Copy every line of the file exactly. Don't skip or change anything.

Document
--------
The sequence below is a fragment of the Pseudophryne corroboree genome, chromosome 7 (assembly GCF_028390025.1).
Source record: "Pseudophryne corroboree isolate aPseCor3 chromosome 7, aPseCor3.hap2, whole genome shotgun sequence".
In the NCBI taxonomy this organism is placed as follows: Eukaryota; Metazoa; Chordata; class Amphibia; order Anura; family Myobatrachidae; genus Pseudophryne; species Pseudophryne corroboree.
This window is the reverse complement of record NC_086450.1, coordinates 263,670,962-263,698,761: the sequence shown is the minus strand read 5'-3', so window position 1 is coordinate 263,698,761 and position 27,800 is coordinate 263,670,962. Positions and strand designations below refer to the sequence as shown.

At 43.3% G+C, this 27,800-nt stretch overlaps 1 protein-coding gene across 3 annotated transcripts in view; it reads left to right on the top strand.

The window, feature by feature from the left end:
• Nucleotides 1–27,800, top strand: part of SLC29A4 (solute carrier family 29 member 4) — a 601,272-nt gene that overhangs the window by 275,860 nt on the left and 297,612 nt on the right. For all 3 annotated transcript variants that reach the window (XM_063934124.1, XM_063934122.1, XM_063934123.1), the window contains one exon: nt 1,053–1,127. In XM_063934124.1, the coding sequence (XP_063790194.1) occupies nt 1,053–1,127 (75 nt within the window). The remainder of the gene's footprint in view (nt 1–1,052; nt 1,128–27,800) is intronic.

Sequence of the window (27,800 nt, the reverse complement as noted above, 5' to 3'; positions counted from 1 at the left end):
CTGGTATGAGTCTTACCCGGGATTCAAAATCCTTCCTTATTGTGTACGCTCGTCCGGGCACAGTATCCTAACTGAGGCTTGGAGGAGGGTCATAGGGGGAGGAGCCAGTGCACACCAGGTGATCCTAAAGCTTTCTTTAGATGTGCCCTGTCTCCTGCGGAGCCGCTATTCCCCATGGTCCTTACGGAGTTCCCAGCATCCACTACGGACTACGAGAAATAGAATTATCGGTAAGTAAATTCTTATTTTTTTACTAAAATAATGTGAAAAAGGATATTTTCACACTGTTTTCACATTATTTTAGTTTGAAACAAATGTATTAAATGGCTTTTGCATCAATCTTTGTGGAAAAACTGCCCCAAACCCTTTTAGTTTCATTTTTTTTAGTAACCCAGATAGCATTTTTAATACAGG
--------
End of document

The sequence below is a fragment of the Pseudophryne corroboree genome, chromosome 7 (assembly GCF_028390025.1).
Source record: "Pseudophryne corroboree isolate aPseCor3 chromosome 7, aPseCor3.hap2, whole genome shotgun sequence".
In the NCBI taxonomy this organism is placed as follows: Eukaryota; Metazoa; Chordata; class Amphibia; order Anura; family Myobatrachidae; genus Pseudophryne; species Pseudophryne corroboree.
This window is the reverse complement of record NC_086450.1, coordinates 263,670,962-263,698,761: the sequence shown is the minus strand read 5'-3', so window position 1 is coordinate 263,698,761 and position 27,800 is coordinate 263,670,962. Positions and strand designations below refer to the sequence as shown.

At 43.3% G+C, this 27,800-nt stretch overlaps 1 protein-coding gene across 3 annotated transcripts in view; it reads left to right on the top strand.

The window, feature by feature from the left end:
• Nucleotides 1–27,800, top strand: part of SLC29A4 (solute carrier family 29 member 4) — a 601,272-nt gene that overhangs the window by 275,860 nt on the left and 297,612 nt on the right. For all 3 annotated transcript variants that reach the window (XM_063934124.1, XM_063934122.1, XM_063934123.1), the window contains one exon: nt 1,053–1,127. In XM_063934124.1, the coding sequence (XP_063790194.1) occupies nt 1,053–1,127 (75 nt within the window). The remainder of the gene's footprint in view (nt 1–1,052; nt 1,128–27,800) is intronic.

Sequence of the window (27,800 nt, the reverse complement as noted above, 5' to 3'; positions counted from 1 at the left end):
CTGGTATGAGTCTTACCCGGGATTCAAAATCCTTCCTTATTGTGTACGCTCGTCCGGGCACAGTATCCTAACTGAGGCTTGGAGGAGGGTCATAGGGGGAGGAGCCAGTGCACACCAGGTGATCCTAAAGCTTTCTTTAGATGTGCCCTGTCTCCTGCGGAGCCGCTATTCCCCATGGTCCTTACGGAGTTCCCAGCATCCACTACGGACTACGAGAAATAGAATTATCGGTAAGTAAATTCTTATTTTTTTACTAAAATAATGTGAAAAAGGATATTTTCACACTGTTTTCACATTATTTTAGTTTGAAACAAATGTATTAAATGGCTTTTGCATCAATCTTTGTGGAAAAACTGCCCCAAACCCTTTTAGTTTCATTTTTTTTAGTAACCCAGATAGCATTTTTAATACAGG